“Norton should be DETECTING and killing off crypto mining hijacking, not installing their own,” reads a Dec. 28 thread on Norton’s forum titled “Absolutely furious.”
Others have charged that the crypto offering will end up costing customers more in electricity bills than they can ever hope to gain from letting their antivirus mine ETH. What’s more, there are hefty fees involved in moving any ETH mined by Norton or Avira Crypto to an account that the user can cash out, and many users apparently don’t understand they can’t cash out until they at least earn enough ETH to cover the fees.
In August 2021, NortonLifeLock said it had reached an agreement to acquire Avast, another longtime free antivirus product that also claims to have around 500 million users. It remains to be seen whether Avast Crypto will be the next brilliant offering from NortonLifeLock.
As mentioned in this week’s story on Norton Crypto, I get that participation in these cryptomining schemes is voluntary, but much of that ultimately hinges on how these crypto programs are pitched and whether users really understand what they’re doing when they enable them. But what bugs me most is they will be introducing hundreds of millions of perhaps less savvy Internet users to the world of cryptocurrency, which comes with its own set of unique security and privacy challenges that require users to “level up” their personal security practices in fairly significant ways.”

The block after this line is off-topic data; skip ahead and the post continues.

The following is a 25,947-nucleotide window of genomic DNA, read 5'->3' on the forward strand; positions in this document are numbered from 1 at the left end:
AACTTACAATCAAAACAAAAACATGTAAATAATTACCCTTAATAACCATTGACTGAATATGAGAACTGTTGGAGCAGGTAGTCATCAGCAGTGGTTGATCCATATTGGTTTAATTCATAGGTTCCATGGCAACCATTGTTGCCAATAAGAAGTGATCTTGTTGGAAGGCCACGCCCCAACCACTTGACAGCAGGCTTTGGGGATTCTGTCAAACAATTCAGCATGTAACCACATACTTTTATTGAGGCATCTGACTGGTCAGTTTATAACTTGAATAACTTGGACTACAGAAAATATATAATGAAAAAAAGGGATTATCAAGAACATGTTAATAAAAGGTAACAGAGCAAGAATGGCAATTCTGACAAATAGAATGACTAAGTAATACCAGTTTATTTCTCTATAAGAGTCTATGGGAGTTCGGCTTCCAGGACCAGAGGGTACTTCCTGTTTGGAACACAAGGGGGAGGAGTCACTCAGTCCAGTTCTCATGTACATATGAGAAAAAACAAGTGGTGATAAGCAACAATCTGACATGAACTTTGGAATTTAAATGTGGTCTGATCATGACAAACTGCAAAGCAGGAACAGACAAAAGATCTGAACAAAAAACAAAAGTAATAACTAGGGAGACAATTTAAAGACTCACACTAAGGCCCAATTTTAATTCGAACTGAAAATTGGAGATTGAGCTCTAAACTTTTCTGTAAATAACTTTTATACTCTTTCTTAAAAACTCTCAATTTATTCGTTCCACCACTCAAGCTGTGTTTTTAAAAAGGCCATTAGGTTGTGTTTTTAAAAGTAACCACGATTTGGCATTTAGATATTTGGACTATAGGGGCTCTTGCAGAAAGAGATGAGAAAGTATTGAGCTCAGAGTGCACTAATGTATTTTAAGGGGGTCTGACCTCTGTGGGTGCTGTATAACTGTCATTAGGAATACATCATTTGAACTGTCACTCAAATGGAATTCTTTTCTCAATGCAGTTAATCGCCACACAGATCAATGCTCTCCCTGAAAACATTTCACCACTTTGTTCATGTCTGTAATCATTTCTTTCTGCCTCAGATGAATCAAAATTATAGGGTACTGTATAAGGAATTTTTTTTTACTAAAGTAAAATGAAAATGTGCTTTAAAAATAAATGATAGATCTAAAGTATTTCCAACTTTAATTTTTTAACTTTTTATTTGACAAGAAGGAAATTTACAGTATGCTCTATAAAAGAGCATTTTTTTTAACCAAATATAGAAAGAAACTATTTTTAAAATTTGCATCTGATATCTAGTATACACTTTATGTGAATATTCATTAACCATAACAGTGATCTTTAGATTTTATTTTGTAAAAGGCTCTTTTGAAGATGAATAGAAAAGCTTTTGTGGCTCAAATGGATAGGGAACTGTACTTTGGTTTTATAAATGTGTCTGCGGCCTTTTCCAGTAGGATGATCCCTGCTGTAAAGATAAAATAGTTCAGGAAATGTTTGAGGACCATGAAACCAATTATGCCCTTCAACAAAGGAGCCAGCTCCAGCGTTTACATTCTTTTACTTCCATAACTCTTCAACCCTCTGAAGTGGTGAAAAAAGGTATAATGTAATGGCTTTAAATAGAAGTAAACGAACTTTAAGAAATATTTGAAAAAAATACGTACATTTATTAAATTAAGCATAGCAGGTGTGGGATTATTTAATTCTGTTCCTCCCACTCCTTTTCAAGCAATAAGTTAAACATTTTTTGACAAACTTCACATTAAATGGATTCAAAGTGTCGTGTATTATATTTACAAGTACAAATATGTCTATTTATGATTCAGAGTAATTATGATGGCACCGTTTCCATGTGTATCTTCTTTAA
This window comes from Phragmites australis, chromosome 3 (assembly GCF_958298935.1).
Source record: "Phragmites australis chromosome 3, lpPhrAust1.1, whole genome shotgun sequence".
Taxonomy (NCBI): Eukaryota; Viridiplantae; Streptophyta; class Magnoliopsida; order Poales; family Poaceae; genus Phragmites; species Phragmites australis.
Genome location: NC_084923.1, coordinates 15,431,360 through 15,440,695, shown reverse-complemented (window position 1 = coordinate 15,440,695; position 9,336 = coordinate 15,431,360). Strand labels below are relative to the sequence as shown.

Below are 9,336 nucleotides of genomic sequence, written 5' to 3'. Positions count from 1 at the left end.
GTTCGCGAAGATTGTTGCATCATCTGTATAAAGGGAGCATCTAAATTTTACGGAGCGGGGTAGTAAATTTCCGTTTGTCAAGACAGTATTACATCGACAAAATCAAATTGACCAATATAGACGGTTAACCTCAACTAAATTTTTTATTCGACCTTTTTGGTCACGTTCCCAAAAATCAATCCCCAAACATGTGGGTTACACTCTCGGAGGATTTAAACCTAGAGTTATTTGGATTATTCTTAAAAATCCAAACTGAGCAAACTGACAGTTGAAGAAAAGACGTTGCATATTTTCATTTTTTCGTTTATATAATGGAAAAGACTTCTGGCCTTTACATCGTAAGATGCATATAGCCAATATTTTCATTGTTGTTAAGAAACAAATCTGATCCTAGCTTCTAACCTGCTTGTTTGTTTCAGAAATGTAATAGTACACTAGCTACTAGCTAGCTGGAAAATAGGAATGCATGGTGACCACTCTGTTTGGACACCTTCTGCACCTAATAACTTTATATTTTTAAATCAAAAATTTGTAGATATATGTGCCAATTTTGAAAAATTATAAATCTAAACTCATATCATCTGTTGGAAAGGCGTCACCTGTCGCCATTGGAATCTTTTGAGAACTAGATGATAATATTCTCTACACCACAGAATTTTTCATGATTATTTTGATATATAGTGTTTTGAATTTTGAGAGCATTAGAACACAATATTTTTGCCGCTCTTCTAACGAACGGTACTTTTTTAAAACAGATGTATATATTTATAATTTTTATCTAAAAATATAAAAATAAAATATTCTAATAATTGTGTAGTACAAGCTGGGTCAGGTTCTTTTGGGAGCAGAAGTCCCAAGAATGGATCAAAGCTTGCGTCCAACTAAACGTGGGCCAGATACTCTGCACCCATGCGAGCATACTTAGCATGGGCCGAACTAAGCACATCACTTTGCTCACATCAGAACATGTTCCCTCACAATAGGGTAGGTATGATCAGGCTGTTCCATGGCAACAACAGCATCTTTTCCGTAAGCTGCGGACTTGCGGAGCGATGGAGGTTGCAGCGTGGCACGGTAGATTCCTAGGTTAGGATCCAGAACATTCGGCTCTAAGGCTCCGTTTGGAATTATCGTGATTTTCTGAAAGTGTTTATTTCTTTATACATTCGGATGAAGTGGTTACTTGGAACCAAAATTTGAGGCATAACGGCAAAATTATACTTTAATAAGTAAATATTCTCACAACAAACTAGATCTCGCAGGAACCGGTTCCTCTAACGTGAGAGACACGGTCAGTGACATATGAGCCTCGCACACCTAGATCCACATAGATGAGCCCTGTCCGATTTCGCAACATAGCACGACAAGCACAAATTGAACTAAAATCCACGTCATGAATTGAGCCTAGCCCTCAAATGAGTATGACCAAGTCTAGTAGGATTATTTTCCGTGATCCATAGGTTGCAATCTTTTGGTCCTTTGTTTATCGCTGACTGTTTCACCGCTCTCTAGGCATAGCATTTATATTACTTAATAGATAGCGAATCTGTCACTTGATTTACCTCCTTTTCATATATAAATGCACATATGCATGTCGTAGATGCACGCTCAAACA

Norton Life Lock is mainly good for scaring those who watch TV early in the morning.
« VeraCrypt 1.25.7 update reintroduces support for Windows Vista, 7 and 8 »
Excellent, yet unexpected news! Thanks for that Martin sine I would probably never have been aware of that.